We've done large ABI transitions before like LFS and libc5->libc6. So treating this as just another migration makes sense.
We also need to choose whether to do this for all our 32-bit architectures or not, for example one could decide that x32 fulfills the '32-bit x64 with 64-bit time' role and i386 should remain with 32-bit time for compatibility reasons (the ability to run ancient x86 binaries, especially proprietary ones that cannot be updated).
After a long discussion (mostly about i386) it was decided to do an in-architecture ABI transition for all 32-bit architectures except i386.
i386 will be left with the existing 32-bit time_t, as a compatibility architecture for existing x86 binaries. A new 'i686' x86 ABI/architecture using 64-bit time, and potentially newer ISA features, could be created if there was sufficient enthusiasm for dragging 32-bit x86 into its now very limited future.
Transition in place
We have done large ABI break transitions before such as libc5 -> libc6 ('g' suffix - which still remains today in libpam0g and zlib1g!), and GCC 4.0 C++ ABI ('c2' suffix). However those affected all architectures, not just old 32 bits ones. We have also done transitions which only affected 'minor' architectures such as the long double migration from 64-bit to 128 bit on alpha, powerpc, sparc, s390 (2007) ('ldbl' suffix).
A large in-place transition will affect all of Debian, but only benefit the remaining 32-bit arches, so we do need to try and do this reasonably efficiently in order not to hold things up for too long. Fallout from breakage should fall almost entirely on the 32-bit arches that are changing ABIs.
- A fairly complete analysis of ABI changes was done in May-Oct 2023. About 495 library packages change ABI, and between 5063 and 5975 packages which depend on those will need a no-change rebuild. Also 600-700 perl packages which make XS-modules (and depend on perl-abi-5.x.x or libperl-5.xx)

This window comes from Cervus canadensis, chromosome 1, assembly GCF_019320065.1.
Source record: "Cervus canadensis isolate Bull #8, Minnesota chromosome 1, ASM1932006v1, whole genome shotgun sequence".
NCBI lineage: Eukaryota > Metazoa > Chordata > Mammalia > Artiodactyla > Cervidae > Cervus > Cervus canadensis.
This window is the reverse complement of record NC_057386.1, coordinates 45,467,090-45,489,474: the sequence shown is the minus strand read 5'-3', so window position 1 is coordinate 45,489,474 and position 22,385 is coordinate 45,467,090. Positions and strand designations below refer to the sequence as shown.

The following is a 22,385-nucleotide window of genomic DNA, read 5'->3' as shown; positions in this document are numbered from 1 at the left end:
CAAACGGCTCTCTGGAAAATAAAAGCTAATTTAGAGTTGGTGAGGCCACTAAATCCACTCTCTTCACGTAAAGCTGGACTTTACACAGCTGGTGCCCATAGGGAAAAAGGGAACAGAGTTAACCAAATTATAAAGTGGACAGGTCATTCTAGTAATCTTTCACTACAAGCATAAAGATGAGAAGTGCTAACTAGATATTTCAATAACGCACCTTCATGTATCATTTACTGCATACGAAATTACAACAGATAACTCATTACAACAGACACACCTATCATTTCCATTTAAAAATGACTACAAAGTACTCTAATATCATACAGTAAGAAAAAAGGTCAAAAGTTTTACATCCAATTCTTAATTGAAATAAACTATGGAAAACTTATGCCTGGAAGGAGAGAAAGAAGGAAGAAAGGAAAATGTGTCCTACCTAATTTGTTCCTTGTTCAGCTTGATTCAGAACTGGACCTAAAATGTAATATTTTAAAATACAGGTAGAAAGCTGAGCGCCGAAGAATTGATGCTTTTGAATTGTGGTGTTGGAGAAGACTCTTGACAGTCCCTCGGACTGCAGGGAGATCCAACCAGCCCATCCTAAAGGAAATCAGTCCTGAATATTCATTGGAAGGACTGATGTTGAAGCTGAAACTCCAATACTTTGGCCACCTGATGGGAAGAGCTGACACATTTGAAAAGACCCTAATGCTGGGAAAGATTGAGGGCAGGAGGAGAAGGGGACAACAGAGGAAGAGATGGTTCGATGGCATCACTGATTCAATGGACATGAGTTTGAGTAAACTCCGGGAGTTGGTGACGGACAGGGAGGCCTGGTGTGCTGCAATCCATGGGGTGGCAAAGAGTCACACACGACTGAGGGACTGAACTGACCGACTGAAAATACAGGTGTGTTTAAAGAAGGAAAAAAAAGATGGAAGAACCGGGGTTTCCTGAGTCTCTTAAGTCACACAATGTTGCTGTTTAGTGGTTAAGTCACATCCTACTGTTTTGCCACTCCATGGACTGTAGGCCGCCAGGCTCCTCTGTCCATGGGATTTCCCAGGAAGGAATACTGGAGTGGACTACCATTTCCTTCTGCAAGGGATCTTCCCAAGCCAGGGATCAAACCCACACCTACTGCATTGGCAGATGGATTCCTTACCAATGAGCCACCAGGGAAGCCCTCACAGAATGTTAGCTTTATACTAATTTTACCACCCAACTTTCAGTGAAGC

Packages built with gnulib released between 2022-07-02 and 2022-12-25 will automatically get 64-bit time_t if glibc >=2.34 is present, unless the macro gl_cv_type_time_t_bits_macro is set to stop it. The offending change was reverted to stop this surprise happening. It's not clear if this affected any debian packages yet.
How to help
Build your package with DEB_BUILD_OPTIONS=abi=+lfs and _FILE_OFFSET_BITS=64 and _TIME_BITS=64 set and test it on 32-bit systems.
- Check especially if on-disk files/formats are affected or if there are any ABI/API changes your package exposes.
- Don't upload your package with these options enabled until any libraries you depend on have been uploaded.
- Record explicit tests for potential transition bugs on this page.
- Report bug on packages that have issues, with tag 'time64'.
- Fix bugs tagged 'time64'.
People are rightly worried about stuff that will break when time_t is changed for some but not all of the packages on a running system. However not that many things which will actually break have so far been found.
Because some 32-bit arches have been using 64-bit time for some years, and x86 already went through the 32 -> 64-bit transition so things like file-formats have generally been made interoperable, quite a lot of things that were problems have already been dealt with.
The largest area of uncertainty is in possible issues with changing file formats, database structures, data passed between programs over IPC mechanisms.
So far as I can determine most language runtimes do not appear to have problems here except insofar as they have C-library interfaces. Those issues resolve to the known C/C++ ABI issue.
- Haskell will change ABI, but then it changes ABI all the time anyway, and has mechanisms to deal with it.
- Rust is all statically linked anyway so should not expose any ABI changes, except for external C/C++-libaries.
- Java, Perl, Python, Go and Ruby all have a consistent internal time representation so will only expose ABI changes on C/C++-library linkage.
Please update this section if you know of any related issues.
Note that there are two classes of breakage:
- Things that break in 2023 due to the transition to 64-bit time.